1. Reconciliation: When parties decide to get back together. They may sign a reconciliation agreement, which is enforceable by the court.
  1. Respondent (Defendant): The party defending against a divorce petition (complaint).
  1. Restraining Order: A court order prohibiting a party from certain activities. Restraining orders are often issued to protect against domestic violence or to protect marital assets. In some jurisdictions, violating a “domestic restraining order” is a criminal offense.
  1. Retainer: Money paid by the client to the lawyer or expert witness to obtain a commitment to handle the client’s case. A retainer can be a deposit against which the lawyer or expert witness charges fees as they are earned.
  1. Rules of Evidence: The rules that govern the method of presentation and admissibility of oral and documentary evidence at court hearings or depositions.
  1. Separation or Settlement Agreement: A written contract dividing property, spelling out rights and obligations, as well as settling issues such as spousal and child support and custody.
  1. Service: Providing a copy of the papers being filed to the opposing party.
  1. Spousal Support: See “Alimony”.
  1. Standard of Living: A factor when determining spousal support, allowing the recipient an adequate amount to maintain their current lifestyle.
  1. Stipulation: An agreement between the parties or their counsel, usually related to matters of procedure.
  1. Subpoena: A court order requiring a person’s appearance in court or at a deposition as a witness or to present documents or other evidence for a case.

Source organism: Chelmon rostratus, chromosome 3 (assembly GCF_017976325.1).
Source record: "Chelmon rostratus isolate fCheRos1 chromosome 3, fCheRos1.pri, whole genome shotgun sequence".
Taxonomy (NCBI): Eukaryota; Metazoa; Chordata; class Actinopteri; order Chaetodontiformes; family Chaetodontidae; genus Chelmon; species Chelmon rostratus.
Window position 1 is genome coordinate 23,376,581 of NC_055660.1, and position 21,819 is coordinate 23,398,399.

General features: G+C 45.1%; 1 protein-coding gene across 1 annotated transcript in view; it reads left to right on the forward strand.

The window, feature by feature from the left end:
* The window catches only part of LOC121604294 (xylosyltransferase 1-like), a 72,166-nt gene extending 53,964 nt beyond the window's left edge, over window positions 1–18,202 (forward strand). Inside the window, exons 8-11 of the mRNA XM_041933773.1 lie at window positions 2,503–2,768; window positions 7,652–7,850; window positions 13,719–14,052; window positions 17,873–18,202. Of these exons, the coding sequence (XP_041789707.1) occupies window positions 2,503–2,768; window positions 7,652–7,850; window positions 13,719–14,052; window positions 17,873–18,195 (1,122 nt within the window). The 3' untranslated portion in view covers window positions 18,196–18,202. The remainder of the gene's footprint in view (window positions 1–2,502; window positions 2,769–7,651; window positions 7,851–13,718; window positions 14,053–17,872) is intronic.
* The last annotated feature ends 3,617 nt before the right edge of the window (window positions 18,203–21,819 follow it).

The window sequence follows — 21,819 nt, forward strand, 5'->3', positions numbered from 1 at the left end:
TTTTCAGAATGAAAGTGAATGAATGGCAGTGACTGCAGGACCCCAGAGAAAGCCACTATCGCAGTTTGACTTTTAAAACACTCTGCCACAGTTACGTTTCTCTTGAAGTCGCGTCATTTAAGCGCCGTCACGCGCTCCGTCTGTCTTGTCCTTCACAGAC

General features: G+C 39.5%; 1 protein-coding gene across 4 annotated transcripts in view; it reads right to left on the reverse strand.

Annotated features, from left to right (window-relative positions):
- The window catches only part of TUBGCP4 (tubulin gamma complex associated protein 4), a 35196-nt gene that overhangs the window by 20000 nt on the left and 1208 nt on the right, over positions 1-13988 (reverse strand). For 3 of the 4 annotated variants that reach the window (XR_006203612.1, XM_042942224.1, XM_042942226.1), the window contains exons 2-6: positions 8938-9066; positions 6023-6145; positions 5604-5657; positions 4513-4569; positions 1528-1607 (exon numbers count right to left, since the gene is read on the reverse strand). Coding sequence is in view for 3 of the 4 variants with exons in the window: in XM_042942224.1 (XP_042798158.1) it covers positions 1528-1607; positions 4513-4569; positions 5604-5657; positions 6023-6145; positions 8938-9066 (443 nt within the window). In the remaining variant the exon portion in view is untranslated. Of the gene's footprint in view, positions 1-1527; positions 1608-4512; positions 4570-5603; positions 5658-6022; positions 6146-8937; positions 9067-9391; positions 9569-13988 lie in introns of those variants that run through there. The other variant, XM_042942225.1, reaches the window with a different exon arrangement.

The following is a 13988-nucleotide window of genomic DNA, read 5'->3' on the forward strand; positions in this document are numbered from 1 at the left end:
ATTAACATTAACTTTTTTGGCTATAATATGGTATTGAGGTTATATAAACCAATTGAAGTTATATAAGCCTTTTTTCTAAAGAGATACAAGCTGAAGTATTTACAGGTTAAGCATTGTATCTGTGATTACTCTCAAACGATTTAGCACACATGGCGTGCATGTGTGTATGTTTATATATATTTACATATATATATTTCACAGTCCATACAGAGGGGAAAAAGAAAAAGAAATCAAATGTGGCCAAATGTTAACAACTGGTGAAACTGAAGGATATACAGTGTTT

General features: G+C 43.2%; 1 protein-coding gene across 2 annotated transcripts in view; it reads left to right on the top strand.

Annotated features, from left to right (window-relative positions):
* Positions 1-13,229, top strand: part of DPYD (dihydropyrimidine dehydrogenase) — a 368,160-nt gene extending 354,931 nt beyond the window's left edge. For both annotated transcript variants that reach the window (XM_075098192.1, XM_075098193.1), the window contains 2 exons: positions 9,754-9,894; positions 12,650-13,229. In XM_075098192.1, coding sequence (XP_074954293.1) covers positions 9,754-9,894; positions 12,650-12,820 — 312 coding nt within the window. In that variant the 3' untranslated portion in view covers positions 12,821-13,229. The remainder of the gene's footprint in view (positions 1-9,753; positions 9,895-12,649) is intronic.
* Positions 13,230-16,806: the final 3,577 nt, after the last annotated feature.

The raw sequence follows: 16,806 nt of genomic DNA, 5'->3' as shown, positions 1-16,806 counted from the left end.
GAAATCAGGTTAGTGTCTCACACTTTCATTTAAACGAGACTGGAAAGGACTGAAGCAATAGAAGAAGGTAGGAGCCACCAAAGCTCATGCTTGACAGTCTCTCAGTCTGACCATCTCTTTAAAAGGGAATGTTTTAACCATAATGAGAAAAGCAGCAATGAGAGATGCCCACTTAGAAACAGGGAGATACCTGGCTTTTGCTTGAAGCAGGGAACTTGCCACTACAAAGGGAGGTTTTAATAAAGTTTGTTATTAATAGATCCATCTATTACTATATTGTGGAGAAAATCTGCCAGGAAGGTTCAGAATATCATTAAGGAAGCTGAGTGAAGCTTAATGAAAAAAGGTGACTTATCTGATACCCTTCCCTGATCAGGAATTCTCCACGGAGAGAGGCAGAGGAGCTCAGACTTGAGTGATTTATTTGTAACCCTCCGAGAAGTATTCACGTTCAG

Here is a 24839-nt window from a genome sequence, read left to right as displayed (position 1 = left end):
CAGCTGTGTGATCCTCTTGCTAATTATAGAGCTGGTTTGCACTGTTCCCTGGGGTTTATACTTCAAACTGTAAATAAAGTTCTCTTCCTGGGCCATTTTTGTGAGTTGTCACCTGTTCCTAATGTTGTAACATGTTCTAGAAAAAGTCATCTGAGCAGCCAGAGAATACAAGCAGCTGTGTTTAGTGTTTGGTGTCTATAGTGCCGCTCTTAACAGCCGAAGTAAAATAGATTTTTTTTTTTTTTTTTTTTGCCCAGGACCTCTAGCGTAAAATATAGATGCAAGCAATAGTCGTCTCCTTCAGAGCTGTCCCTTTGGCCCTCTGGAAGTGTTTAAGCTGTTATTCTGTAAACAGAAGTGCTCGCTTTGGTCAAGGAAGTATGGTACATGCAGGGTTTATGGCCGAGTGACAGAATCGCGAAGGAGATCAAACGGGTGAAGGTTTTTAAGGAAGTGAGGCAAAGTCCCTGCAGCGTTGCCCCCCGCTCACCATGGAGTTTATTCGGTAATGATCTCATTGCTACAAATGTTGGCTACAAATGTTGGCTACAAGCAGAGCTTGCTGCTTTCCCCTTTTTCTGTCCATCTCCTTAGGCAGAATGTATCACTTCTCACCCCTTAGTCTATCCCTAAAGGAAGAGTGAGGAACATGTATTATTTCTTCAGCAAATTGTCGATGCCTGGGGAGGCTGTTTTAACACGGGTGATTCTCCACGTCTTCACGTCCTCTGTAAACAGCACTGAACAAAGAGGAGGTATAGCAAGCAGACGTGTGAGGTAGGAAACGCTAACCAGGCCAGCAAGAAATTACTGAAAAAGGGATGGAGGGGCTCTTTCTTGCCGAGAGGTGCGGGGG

1. Summons: A Summons is a written notification to the defendant or respondent that an action has been filed against him or her. It notifies a spouse of his/her rights and obligations in responding to the Complaint for Divorce.
  1. Testimony: Statements under oath by a witness in a court hearing or deposition.
  1. Transcripts: The written record of the divorce proceedings, testimony or depositions.
  1. Trial: The time when a judge hears the contested permanent or temporary issues, with supporting evidence and witnesses, in a couple’s divorce decisions. The judge may take a few hours or a few weeks to review the information presented and issue a court opinion.
  1. Uncontested Divorce: When the defendant is not going to try to stop the divorce and there are no issues for the court to decide about the children, money or property.
  1. Venue: The County in which the case is heard.
  1. Voir Dire: Where the opposing counsel has the opportunity to disqualify an expert witness.
  1. Writ of Summons: A form issued by the court directing a party to respond to a complaint, motion or petition.